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January 1989

The Use of Topical and Systemic Steroids in the Treatment of Nasal Disorders

Arch Otolaryngol Head Neck Surg. 1989;115(1):11. doi:10.1001/archotol.1989.01860250013004

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At the April meeting of the American Rhinologic Society, Palm Beach, Fla, Murray Sacks, MD, Rochester, Minn, presented his work on the use of topical and systemic steroids in the treatment of nasal disorders. Sacks classified rhinitis into three types: allergic, nonallergic with eosinophilia, and nonallergic without eosinophilia (vasomotor rhinitis). Earlier double-blind cross-over studies from The Johns Hopkins University, Baltimore, demonstrated the efficacy of both topical beclomethasone and flunisolide in the treatment of allergic rhinitis. The prolonged use of topical nasal steroid therapy appears to be safe. The primary local complication is burning, a problem more frequent with flunisolide. Other local complications, such as epistaxis, may be seen occasionally, but other complications are rare when the medications are used at the recommended doses. Systemic effects have not been observed.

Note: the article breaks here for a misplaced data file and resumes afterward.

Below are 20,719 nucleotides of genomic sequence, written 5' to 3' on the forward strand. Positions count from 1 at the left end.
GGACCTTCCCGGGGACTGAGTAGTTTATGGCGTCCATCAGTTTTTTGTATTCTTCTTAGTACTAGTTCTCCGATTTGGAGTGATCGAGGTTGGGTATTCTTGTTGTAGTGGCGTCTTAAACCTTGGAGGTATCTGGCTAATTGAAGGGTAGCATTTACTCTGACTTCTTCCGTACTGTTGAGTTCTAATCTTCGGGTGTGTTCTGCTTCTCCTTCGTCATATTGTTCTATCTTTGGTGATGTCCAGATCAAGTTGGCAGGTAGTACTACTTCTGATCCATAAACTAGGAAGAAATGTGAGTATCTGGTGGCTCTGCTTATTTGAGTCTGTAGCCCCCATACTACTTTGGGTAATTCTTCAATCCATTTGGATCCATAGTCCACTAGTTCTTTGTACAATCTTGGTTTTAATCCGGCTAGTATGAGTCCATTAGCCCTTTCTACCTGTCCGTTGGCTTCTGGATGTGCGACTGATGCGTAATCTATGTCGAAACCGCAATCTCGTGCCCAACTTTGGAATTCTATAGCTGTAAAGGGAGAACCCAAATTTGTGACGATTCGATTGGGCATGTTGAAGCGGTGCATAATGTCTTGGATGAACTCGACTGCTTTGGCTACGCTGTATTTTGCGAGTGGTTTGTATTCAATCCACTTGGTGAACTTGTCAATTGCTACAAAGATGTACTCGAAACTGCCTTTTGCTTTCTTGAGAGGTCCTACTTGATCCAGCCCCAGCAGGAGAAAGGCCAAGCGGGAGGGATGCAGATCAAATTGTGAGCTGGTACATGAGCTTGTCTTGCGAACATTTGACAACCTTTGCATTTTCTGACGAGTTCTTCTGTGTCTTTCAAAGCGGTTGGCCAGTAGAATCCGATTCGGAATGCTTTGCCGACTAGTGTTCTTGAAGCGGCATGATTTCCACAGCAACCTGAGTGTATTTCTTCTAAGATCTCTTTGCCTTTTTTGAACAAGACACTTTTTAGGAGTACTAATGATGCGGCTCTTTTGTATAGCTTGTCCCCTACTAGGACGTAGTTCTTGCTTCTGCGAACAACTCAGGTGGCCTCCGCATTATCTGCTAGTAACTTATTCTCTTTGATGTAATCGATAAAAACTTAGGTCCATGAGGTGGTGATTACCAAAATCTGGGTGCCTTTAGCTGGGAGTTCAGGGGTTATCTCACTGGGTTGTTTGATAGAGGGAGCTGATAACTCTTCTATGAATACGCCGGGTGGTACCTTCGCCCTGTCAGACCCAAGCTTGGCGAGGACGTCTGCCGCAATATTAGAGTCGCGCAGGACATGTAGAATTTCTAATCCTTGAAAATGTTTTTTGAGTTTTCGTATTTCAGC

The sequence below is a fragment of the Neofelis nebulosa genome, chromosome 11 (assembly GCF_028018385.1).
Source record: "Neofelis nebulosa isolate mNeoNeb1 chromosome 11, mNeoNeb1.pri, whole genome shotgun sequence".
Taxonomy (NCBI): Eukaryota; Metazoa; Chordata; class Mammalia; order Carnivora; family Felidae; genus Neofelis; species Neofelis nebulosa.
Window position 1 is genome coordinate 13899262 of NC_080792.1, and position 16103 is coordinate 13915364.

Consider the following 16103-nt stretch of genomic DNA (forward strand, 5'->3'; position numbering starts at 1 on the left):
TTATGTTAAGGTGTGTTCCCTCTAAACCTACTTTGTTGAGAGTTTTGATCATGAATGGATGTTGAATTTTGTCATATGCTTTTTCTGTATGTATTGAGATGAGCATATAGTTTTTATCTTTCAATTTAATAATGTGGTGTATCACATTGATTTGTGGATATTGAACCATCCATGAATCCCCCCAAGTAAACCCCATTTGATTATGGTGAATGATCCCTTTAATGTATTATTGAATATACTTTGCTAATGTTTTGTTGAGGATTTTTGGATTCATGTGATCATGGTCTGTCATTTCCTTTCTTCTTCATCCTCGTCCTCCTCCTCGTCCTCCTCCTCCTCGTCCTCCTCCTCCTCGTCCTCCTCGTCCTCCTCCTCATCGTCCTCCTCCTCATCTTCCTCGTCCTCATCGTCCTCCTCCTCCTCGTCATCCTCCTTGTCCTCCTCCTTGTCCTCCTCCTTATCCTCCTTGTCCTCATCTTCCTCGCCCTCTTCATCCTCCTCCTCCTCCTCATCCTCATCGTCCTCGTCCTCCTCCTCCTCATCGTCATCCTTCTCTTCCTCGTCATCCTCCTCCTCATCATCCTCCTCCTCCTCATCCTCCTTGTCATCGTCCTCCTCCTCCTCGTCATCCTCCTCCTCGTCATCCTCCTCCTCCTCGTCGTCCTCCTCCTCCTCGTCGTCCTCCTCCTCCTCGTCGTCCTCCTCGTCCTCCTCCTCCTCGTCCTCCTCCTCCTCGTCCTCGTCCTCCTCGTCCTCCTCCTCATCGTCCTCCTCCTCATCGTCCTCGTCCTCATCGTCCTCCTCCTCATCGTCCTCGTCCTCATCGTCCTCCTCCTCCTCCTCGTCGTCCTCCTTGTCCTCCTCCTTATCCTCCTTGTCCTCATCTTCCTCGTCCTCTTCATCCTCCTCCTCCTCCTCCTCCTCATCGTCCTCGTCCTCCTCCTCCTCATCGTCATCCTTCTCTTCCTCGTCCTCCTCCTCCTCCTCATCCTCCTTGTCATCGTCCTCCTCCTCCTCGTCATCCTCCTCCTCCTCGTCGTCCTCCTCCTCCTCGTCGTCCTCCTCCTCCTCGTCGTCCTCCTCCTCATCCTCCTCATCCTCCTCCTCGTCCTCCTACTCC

A previous study of nonallergic rhinitis with eosinophilia demonstrated that 52% of these patients have sinusitis and 33% have nasal polyps.

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